"Let books be your dining table, / And you shall be full of delights. / Let them be your
And you shall sleep restful nights" (St. Ephraim the Syrian).

Thursday, September 9, 2010

Popular Patristics

Mary B. Cunningham, trans.,  Wider than Heaven: Eighth-Century Homilies on the 
Mother of God (Crestwood, NY: St. Vladimir’s Seminary Press, 2008), 267pp.

Nonna Verna Harrison, trans., Festal Orations: St. Gregory Nazianzus (Crestwood, NY:
St. Vladimir’s Seminary Press, 2008), 194pp.

Both of these books are part of the “Popular Patristics Series” brought out by SVS Press, which now numbers thirty-six volumes under the general editorship of John Behr. Both have been not merely translated by Harrison and Cunningham, but very helpfully and skillfully introduced by them. The compact size, affordable price, and the wisdom so lucidly set forth should all contribute to the success of these volumes.

Harrison’s text features a forty-five-page introduction to the life and work of him whom many Eastern Christians otherwise know as Saint Gregory the Theologian. Much of her introduction (which is largely biographical, but also features comments on Gregory’s Trinitarian theology and his theological anthropology) is draws on her own and other recent scholarship, including Brian Daley’s 2006 volume Gregory of Nazianzus, and John McGuckin’s 2001 Saint Gregory of Nazianzus: An Intellectual Biography. Those readers who cannot read those two works (inter alia) for whatever reason will find that Harrison’s introductory essay does a very good job at giving an overview of the life and work of this towering Cappadocian, six of whose Orations are to be found here: the first (“On Pascha and His Slowness”), the thirty-eighth (“On the Nativity of Christ”), the thirty-ninth (“On the Baptism of Christ”), the fortieth (“On Baptism”), forty-first (“On Pentecost”) and forty-fifth (“On Holy Pascha”). A short bibliography rounds out the collection, as does an appendix which shows when Gregory’s orations are read liturgically in the Byzantine Church.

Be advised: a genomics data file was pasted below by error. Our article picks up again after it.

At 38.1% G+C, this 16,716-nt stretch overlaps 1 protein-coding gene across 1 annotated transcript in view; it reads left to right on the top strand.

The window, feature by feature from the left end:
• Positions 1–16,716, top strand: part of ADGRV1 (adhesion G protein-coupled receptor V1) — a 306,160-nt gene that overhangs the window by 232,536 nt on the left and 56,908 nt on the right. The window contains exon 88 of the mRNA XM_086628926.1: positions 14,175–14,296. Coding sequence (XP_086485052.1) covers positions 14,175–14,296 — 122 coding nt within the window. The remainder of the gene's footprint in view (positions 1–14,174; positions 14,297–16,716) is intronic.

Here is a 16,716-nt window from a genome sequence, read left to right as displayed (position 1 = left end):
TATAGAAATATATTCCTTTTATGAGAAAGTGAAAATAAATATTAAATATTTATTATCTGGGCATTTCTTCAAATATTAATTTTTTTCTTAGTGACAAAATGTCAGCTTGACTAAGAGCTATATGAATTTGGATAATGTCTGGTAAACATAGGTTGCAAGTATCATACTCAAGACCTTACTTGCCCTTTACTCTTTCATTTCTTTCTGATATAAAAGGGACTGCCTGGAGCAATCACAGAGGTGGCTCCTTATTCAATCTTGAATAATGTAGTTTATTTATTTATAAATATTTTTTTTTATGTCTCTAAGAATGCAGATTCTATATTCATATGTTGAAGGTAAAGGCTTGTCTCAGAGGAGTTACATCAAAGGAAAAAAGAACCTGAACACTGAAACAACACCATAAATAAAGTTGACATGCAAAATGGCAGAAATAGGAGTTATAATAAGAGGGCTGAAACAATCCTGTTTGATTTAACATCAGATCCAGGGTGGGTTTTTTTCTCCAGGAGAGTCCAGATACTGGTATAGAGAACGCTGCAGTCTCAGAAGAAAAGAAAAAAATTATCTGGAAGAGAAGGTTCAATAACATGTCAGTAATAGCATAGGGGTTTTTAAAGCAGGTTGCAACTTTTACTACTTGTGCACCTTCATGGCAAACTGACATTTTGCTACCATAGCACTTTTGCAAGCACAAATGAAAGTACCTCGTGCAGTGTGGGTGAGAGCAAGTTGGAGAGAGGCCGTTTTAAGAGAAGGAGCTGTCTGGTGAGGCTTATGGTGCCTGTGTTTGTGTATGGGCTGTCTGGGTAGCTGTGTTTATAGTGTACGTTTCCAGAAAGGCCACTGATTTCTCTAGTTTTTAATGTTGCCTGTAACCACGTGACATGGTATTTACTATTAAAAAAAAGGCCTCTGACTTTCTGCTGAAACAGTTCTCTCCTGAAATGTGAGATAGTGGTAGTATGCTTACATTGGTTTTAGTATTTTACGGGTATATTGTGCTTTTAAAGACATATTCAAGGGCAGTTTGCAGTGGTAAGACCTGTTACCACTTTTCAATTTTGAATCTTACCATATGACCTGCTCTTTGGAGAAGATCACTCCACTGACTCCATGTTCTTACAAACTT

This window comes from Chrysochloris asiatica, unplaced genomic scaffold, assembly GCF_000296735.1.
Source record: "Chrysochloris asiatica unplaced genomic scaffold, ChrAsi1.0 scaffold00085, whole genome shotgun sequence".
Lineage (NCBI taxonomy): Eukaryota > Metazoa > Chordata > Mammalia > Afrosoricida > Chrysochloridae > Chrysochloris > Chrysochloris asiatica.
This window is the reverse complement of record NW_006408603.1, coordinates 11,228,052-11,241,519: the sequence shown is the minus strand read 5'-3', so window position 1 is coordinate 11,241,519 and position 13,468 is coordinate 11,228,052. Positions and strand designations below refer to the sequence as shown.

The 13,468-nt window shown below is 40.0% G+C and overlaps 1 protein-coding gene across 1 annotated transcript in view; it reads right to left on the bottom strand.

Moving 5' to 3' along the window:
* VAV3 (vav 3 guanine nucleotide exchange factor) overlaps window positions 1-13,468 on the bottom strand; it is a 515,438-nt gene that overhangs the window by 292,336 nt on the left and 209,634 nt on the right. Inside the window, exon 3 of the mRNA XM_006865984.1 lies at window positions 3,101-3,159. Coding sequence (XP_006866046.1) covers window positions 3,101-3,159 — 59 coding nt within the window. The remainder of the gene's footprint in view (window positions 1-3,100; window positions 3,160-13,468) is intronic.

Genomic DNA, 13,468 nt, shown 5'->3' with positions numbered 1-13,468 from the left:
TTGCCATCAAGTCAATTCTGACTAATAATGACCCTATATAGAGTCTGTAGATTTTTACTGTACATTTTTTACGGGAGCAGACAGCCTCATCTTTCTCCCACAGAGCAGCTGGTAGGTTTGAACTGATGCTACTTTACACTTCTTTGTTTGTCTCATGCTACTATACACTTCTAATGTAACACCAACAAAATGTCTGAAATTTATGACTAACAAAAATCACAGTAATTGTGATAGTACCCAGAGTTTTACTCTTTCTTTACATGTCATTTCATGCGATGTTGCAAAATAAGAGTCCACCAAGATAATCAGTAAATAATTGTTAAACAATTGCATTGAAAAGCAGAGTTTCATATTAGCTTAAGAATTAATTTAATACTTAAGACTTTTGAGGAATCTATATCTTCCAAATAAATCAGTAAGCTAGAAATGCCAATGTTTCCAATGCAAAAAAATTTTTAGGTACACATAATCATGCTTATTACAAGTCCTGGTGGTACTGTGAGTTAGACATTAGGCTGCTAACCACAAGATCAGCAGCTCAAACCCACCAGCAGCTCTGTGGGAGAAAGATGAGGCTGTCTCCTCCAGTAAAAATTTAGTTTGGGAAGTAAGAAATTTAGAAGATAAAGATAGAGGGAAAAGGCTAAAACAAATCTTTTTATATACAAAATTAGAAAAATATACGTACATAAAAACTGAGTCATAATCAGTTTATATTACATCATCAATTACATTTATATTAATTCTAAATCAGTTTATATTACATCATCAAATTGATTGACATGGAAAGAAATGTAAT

Cunningham’s volume also begins with a forty-page introduction which not merely provides very short overviews of the life of the authors whose homilies she has translated, but also deals briefly with the development of Marian feast days in the early Church, the structure of the homilies, the sources for them, and biblical and exegetical references and issues. The first homily (styled an “oration”) is by that of John the Damascene on the nativity of the Theotokos. Four homilies on the nativity follow from Andrew of Crete, and one by him on the Annunciation. Next, from Kosmas Vestitor (a “shadowy” figure who “probably lived in Constantinople sometime between AD 730 and 850” as a functionary at court and lay preacher) we have a “Sermon on the Holy Joachim and Anna, Glorious Parents of the Theotokos.” We have two homilies from Germanos of Constantinople on the entrance of the Mother of God into the temple, a third on the Annunciation, and a fourth on the consecration of a church under her patronage. From John of Euboea (about whom little is known for certain, including the spelling of his name and his provenance, which is thought to have been either Euroia in Greece or Euaria in Syria) we have a “Homily on the Conception of the Theotokos.” A short glossary and bibliography round out the collection. 

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